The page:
From the “everything old is new again” department comes Tom Standage’s The Victorian Internet: The Remarkable Story of the Telegraph and the Nineteenth Century’s On-line Pioneers. Standage tells the story (familiar to students of electromagnetic history) of the development of the telegraph. Starting with the famous 1746 experiment of Jean-Antoine Nollet in which he gathered a ring of about 200 monks to try to assess the speed at which an electric shock would transfer from monk to monk, he continues with the Napoleonic Era visual (semaphore) telegraph of Claude Chappe.
William Cooke and Charles Wheatstone invented the first electric telegraph. In their scheme, two of five needles point either left or right to intersect, thereby selecting one of twenty letters arrange in a diamond-like pattern. It did work – but stringing the five separate wires required made installation costly.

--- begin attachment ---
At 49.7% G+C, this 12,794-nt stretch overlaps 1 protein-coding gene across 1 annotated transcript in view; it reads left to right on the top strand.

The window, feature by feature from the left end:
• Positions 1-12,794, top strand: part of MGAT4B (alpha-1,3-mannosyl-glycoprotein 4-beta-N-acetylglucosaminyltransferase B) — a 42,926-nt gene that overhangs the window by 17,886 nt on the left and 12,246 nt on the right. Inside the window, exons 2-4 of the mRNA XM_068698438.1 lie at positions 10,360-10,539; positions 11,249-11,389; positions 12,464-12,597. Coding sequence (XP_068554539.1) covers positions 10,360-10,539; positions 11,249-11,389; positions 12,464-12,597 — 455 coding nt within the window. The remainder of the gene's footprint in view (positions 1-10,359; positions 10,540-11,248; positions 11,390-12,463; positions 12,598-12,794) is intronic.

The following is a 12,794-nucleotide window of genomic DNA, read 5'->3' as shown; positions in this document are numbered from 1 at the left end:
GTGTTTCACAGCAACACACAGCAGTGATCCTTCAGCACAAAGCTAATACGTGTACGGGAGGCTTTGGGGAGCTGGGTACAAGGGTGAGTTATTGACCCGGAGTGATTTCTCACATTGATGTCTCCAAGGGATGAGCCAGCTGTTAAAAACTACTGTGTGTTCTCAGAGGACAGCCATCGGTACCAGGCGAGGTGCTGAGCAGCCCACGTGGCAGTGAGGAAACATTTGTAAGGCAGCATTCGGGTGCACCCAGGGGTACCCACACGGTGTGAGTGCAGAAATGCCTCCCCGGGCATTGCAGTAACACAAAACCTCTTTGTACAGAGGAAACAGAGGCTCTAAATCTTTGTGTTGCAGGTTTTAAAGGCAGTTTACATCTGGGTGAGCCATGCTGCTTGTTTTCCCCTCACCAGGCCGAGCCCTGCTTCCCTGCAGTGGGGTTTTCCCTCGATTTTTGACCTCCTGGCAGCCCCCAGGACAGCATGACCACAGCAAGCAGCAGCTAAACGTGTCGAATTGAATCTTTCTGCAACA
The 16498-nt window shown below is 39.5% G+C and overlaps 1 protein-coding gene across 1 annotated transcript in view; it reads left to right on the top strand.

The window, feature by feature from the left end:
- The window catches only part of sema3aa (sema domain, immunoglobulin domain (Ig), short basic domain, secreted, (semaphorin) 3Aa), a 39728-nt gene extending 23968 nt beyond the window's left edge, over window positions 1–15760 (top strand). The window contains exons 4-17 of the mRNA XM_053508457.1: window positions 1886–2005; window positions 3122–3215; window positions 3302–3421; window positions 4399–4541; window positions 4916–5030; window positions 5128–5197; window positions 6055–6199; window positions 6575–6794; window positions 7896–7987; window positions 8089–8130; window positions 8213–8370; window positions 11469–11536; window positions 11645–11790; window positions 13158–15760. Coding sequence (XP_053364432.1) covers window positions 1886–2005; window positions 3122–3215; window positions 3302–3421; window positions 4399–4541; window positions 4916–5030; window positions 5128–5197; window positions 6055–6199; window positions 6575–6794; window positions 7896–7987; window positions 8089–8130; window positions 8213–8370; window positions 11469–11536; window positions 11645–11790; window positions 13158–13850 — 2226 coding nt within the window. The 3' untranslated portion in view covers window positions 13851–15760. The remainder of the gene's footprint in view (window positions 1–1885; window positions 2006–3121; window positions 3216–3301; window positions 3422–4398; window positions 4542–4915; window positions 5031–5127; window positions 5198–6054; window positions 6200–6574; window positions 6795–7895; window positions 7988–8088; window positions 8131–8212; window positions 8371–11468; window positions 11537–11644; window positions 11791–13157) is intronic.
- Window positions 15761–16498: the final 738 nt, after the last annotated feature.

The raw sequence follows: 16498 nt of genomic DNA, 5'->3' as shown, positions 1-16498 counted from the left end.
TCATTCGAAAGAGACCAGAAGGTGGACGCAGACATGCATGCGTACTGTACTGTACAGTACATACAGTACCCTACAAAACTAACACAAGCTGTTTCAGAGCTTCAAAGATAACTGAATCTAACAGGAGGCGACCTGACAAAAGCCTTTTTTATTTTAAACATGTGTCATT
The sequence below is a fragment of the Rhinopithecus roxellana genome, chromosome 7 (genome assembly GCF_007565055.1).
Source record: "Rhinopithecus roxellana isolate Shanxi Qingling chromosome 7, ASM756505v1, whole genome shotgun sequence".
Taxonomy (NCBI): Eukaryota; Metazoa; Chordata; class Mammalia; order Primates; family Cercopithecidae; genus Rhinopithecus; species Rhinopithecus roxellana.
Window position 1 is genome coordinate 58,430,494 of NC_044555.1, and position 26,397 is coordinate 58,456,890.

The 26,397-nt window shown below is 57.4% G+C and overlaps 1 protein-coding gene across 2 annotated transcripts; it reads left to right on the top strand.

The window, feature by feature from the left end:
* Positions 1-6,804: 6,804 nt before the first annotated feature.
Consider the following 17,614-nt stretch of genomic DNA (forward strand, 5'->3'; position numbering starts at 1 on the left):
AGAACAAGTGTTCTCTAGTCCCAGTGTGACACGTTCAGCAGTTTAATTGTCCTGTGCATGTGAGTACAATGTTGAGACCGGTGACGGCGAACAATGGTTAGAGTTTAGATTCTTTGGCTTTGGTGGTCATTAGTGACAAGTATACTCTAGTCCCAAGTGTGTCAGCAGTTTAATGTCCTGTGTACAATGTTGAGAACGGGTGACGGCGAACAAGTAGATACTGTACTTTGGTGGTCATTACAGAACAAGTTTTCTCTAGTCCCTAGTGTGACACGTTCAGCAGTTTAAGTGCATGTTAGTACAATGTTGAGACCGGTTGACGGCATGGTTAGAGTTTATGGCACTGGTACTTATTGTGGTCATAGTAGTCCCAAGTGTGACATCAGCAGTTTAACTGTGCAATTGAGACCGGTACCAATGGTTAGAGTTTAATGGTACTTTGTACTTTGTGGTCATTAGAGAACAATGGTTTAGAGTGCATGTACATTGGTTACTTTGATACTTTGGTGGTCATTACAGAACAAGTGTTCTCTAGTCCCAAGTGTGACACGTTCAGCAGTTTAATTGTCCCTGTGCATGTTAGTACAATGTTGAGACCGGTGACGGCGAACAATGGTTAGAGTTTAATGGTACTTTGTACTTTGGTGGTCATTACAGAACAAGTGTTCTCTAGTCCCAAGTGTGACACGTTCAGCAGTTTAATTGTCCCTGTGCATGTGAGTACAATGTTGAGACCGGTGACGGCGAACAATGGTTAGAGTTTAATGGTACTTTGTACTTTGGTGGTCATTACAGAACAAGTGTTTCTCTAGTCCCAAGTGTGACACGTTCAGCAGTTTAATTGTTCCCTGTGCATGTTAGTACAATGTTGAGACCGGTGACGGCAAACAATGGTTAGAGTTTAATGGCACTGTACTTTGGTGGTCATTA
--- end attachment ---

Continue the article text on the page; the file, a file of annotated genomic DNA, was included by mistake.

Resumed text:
Painter and inventor Samuel Morse thought he could do better. He devised an alternate telegraph using a single wire communicating letters through various patterns of short and long duration signals (dots and dashes). He assigned letters to his dot and dash patterns with the most common letters assigned the shortest codes – thus increasing overall system efficiency. These “software” innovations made Morse’s hardware a success.
Standage deviates from the usual history – his focus is on the many societal impacts of the technology. In a clever juxtaposition, he draws parallels between the social innovations growing out of the telegraph and those arising from the development of the Internet. The way in which society evolved to cope with the implications of telegraphy teaches valuable lessons for the Internet era.
Standage’s easy to read style makes his book both entertaining and informative. Some of Standage’s anecdotes were familiar from having read Carolyn Marvin’s more scholarly When Old Technologies Were New: Thinking About Electric Communication in the Late Nineteenth Century, which I also recommend.